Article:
For years, scientists from around the world have been working on a number of ways to alter the trajectory of an asteroid or other interstellar body en route to Earth that has the potential to wipe out life from the planet.
On Monday, NASA will broadcast its first attempt to alter an asteroid’s orbit, a capability that will be essential if we discover an asteroid that poses a risk of collision with Earth.
The entire operation focuses on whether DART, a new system for using spacecraft to change an asteroid’s course, works as NASA engineers and scientists hope.
DART stands for Double Asteroid Redirection Test and is a space mission to see if we can place objects in the trajectory of an asteroid or smaller interstellar body and change its course as it heads towards planet Earth.
What is the DART mission NASA will be conducting this week?
The mission, which NASA will conduct Monday, targets a small asteroid called Dimorphos, which orbits the larger 65803 Didymos, forming a binary system. If all goes according to plan, DART will aim for a head-on collision, slowing Dimorphos and altering its orbit around Didymos.
What type of spaceship will this mission use?
The DART spacecraft itself, used for this mission, weighs over 600kg and lacks instruments you would normally find on a spacecraft. Its solar panels include an experimental concentrating solar cell that takes up less space to generate the same amount of power as existing space-based hardware, and its main transmitter is testing a new antenna configuration.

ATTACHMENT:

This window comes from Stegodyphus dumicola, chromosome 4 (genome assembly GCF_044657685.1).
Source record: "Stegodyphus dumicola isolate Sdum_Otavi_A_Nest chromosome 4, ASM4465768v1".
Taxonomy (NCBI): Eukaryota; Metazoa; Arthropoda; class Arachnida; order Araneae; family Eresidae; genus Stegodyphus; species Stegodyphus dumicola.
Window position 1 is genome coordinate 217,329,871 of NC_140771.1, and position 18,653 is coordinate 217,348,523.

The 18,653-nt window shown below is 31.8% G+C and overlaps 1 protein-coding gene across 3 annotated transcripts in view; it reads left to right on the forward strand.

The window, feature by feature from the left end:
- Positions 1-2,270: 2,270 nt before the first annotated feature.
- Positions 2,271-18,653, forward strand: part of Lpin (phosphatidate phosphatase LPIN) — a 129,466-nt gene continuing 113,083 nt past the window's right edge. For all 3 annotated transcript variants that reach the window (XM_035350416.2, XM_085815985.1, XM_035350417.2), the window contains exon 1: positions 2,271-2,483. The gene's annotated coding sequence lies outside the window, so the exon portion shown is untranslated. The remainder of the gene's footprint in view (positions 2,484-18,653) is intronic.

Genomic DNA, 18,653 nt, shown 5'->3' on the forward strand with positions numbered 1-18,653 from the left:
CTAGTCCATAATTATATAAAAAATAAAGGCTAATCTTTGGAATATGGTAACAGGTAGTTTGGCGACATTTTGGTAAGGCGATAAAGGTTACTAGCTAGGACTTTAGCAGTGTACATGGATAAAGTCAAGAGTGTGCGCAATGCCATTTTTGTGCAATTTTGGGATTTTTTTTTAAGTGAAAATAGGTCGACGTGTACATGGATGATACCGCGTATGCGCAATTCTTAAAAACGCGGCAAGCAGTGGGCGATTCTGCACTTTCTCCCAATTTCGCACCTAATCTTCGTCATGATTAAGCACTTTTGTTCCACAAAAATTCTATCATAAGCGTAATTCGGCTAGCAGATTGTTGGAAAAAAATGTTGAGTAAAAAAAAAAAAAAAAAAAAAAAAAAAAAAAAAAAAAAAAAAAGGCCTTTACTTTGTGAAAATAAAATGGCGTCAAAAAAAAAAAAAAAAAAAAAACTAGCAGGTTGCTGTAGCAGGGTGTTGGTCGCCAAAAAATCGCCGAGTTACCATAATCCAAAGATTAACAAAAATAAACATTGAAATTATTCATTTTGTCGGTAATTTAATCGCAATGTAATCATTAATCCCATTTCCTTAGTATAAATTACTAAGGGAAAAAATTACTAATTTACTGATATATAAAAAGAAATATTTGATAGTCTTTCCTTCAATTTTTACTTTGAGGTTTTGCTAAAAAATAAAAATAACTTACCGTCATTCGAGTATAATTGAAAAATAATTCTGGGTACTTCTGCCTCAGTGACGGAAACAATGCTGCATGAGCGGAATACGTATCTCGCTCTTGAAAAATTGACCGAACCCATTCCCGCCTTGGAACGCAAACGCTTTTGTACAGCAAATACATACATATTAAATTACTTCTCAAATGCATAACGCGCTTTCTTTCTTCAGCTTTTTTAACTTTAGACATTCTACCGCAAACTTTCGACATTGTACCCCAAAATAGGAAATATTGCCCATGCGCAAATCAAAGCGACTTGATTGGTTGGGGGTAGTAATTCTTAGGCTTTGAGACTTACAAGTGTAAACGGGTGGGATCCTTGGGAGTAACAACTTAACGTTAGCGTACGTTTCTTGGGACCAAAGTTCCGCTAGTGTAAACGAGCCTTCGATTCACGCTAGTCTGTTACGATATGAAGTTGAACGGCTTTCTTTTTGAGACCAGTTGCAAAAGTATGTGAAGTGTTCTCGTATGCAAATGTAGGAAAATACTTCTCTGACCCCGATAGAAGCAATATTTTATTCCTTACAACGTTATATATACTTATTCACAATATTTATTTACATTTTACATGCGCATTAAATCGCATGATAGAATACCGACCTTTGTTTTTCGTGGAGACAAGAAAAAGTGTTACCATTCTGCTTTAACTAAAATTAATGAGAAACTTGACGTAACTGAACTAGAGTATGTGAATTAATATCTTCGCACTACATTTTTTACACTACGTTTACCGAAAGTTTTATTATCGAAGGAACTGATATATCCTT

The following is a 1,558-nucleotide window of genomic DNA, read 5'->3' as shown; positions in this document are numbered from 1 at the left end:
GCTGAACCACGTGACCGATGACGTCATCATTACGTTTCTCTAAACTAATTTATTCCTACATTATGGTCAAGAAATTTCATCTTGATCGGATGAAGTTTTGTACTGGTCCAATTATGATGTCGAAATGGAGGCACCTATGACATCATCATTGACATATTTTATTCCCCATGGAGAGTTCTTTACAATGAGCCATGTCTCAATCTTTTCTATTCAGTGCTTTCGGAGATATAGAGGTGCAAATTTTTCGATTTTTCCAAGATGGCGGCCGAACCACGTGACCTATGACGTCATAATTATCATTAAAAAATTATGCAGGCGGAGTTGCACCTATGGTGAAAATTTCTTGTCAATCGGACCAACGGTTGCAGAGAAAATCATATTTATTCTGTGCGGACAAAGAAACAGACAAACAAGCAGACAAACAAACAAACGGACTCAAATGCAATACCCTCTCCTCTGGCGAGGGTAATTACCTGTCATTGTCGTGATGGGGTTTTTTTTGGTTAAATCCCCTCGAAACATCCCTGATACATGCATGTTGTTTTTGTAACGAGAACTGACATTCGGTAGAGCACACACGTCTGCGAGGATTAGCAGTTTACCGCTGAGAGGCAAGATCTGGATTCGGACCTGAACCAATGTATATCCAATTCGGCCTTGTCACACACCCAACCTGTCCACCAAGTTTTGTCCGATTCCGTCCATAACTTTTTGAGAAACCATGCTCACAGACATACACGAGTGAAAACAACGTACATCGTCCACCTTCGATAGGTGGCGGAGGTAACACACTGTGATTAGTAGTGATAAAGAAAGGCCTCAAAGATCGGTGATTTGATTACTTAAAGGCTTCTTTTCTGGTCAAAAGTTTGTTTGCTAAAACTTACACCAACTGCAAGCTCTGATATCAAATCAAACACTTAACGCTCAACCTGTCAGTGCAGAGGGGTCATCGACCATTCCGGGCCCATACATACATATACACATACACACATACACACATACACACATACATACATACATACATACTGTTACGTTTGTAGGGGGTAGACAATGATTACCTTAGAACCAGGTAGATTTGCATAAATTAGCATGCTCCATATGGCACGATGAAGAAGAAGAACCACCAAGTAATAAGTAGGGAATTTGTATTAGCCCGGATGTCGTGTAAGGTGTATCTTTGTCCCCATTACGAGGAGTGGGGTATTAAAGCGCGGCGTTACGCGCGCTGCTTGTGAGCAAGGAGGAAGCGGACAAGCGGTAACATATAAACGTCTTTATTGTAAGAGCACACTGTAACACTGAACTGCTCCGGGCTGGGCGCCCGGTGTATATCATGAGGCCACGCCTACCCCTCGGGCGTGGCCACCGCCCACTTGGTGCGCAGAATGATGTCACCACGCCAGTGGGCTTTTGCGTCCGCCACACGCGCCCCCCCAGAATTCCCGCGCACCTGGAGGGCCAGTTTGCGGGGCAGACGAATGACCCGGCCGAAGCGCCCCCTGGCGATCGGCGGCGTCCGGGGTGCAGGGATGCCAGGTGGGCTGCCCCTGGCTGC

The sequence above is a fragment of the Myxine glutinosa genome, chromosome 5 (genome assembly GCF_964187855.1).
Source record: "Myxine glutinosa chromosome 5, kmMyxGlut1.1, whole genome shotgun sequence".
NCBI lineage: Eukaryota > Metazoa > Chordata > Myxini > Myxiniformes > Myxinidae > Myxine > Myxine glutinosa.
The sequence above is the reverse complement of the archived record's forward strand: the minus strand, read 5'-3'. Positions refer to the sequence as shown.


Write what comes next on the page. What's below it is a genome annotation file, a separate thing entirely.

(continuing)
The main piece of equipment on the DART spacecraft is the single camera, the Didymos Reconnaissance and Asteroid Camera for Optical Navigation, or DRACO, a 2,560 × 2,160 pixel camera. DRACO and the transmission hardware are able to send an image back to earth every second.
How should the DART mission develop?
During the final approach to Dimorphos, DART will be so far away that the round-trip transmission will take more than a minute. Therefore, the asteroid’s final approach and orientation will be handled by an onboard navigation system called SMART Nav (Small-body Maneuvering Autonomous Real-Time Navigation).
Once the DART spacecraft is close enough to Dimorphos, the SMART Nav tracks the larger Didymos and uses it for navigation until about 50 minutes before its collision with Dimorphos. Until 2.5 minutes before the collision, the DART spacecraft will remain on course with its internal ion engines.
2.5 minutes before the collision, the ion engine is shut down and DART rolls into a collision at about 6 kilometers per second. Although Dimorphos is only about 120 meters across, it should completely fill DRACO’s view at this point.
We know the collision was successful when we stop receiving images or the transmission stops. DART will be accompanied by a small ship called LICIACube, built by the Italian Space Agency. It was cleared by DART in early September and is on a course that will take it past Dimorphos about three minutes after impact. LICIACube has two cameras (wide and narrow field, one carrying RGB color filters) and will capture images of the asteroid and any material ejected by the impact.
However, it may be several months before NASA knows whether the mission was successful or not before they can be sure that Dimorphos’ orbit was modified successfully.
What happens if the mission is successful?
If the mission is successful, NASA hopes to launch several more of these DART spacecraft and modules to sizable asteroids that we know are heading for Earth, especially if we know for sure a collision will occur becomes.
NASA plans to launch these DART spacecraft at least 10 years or more in advance to give them time to transition to a less threatening orbit. Having a method successfully demonstrated will be a major step forward for NASA’s planetary defense programs.
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